Merging municipalities has become a hot topic as budgets get tighter. Princeton Borough and Princeton Township successfully completed a merger earlier this month and Courage To Connect NJ Founder and Executive Director Gina Genovese believes the new Princeton will serve as a model for municipalities throughout the state and the country. She told Desirée Taylor 2013 could be the year of the merger because there is now a successful model for implementation of municipal consolidation.
Genovese said the Princeton consolidation occurred after four tries. “They were realizing that they were cutting their staff by about 20 percent and they were reducing their services that they were providing and they said, ‘You know what? we need to re-look at this to see if there’s a better way that we can meet the needs of the next five to 10 years,'” she said. “And by reintroducing the consolidation concept, they found that they could have savings for the next five to 10 years in their budgets.”
Although there are costs associated with merging, Genovese explained that the end savings are worth the initial expense. “If you’re going to spend $1.7 million to save $3.2 million or $4 million, who’s not going to go for that?” she asked.
Genovese said she believes this could be the year of the merger because of changing financial situations. “I think that we realize the small towns can no longer exist by themselves. Now we have a model that works. Here are the Princetons looking at each year in the next three to four years that they’re going to be saving money,” she said. “And it really kicks in the third year to the fifth year. And all the other towns are going to be at 2 percent increases, in the next five years that’s what they’re looking at.”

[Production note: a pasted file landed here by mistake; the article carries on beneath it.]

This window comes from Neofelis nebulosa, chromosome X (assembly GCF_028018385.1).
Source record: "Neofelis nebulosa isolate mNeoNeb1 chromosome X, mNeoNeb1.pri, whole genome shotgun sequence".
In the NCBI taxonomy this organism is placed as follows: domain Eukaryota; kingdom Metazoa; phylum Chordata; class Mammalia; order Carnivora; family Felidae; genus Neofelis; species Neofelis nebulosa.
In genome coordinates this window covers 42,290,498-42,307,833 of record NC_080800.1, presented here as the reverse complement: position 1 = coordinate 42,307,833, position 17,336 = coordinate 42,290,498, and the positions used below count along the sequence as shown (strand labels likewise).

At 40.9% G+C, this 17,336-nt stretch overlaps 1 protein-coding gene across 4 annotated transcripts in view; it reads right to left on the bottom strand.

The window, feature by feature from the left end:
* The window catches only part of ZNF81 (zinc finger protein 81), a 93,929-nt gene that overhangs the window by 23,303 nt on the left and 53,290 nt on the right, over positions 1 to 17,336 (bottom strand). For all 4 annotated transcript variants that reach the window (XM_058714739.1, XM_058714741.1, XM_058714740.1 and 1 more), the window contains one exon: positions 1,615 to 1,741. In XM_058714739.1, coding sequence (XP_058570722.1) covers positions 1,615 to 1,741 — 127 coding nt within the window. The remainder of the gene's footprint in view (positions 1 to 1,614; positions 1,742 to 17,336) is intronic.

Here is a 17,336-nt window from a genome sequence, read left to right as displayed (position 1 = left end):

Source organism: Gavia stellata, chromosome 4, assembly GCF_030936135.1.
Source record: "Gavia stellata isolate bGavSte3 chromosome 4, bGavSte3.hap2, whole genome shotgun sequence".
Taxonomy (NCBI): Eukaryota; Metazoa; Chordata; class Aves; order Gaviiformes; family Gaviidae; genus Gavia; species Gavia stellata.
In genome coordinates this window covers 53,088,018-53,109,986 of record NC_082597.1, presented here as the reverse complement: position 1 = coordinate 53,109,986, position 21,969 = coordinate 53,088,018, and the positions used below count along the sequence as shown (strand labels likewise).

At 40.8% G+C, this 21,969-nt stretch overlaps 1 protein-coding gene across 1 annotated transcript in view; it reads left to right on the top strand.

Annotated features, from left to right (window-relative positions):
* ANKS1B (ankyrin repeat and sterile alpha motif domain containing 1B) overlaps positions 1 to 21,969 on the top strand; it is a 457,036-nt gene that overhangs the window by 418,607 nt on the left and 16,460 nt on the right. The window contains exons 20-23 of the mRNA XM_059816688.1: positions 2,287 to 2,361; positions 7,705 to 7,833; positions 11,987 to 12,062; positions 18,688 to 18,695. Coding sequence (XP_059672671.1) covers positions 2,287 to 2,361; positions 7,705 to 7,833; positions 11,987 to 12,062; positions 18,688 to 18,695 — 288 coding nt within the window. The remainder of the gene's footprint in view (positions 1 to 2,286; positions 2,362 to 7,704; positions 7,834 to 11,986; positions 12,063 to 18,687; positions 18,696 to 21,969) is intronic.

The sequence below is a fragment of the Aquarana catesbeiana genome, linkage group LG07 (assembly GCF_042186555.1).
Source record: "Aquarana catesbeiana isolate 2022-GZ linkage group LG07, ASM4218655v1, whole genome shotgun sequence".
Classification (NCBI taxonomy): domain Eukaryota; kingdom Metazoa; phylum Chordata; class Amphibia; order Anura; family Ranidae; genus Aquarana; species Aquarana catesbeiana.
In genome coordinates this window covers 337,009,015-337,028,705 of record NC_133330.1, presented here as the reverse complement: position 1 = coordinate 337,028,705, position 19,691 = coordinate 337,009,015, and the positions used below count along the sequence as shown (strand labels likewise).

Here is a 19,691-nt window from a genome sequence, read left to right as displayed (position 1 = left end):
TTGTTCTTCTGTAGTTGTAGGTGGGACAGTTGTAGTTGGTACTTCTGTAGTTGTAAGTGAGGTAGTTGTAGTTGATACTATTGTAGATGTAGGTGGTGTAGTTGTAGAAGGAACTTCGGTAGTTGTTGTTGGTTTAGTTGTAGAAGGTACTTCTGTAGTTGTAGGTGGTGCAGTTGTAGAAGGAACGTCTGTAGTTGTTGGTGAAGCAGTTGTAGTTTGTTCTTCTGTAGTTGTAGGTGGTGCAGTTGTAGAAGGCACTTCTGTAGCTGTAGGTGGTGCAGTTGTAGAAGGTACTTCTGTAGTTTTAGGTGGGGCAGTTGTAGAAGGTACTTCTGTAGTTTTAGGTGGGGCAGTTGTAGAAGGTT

Elected officials often throw support behind shared services, but don’t want to consolidate municipalities. Genovese said sharing services can cause problems for municipalities in a way merging wouldn’t. She explained that the last three commissions in Princeton included sharing police departments and departments of public works, along with consolidation.
“All three commissions have said, ‘We need to consolidate the Princetons.’ And one of the reasons, Desirée, is if you have a police department and you try to share it, they have to then serve two governing bodies. And they don’t want to serve two masters,” Genovese explained. “So over the years in the reports, the Princeton police chiefs have actually said do not share our departments, consolidate us. You need to consolidate the town and then you can consolidate the police departments.”
Other New Jersey municipalities are exploring the idea of merging, including Fanwood and Scotch Plains, which Genovese said are appointing commissioners, and Roxbury and Mount Arlington.
“There are a lot of other inquiries around the state as well as around the country,” Genovese said. “I think that Princeton’s a model not only for New Jersey but the rest of the country and that would be great for them to make history once again.”
Courage To Connect NJ is continuing its work. “We’re just having a great time working with people to try to make New Jersey sustainable,” Genovese said.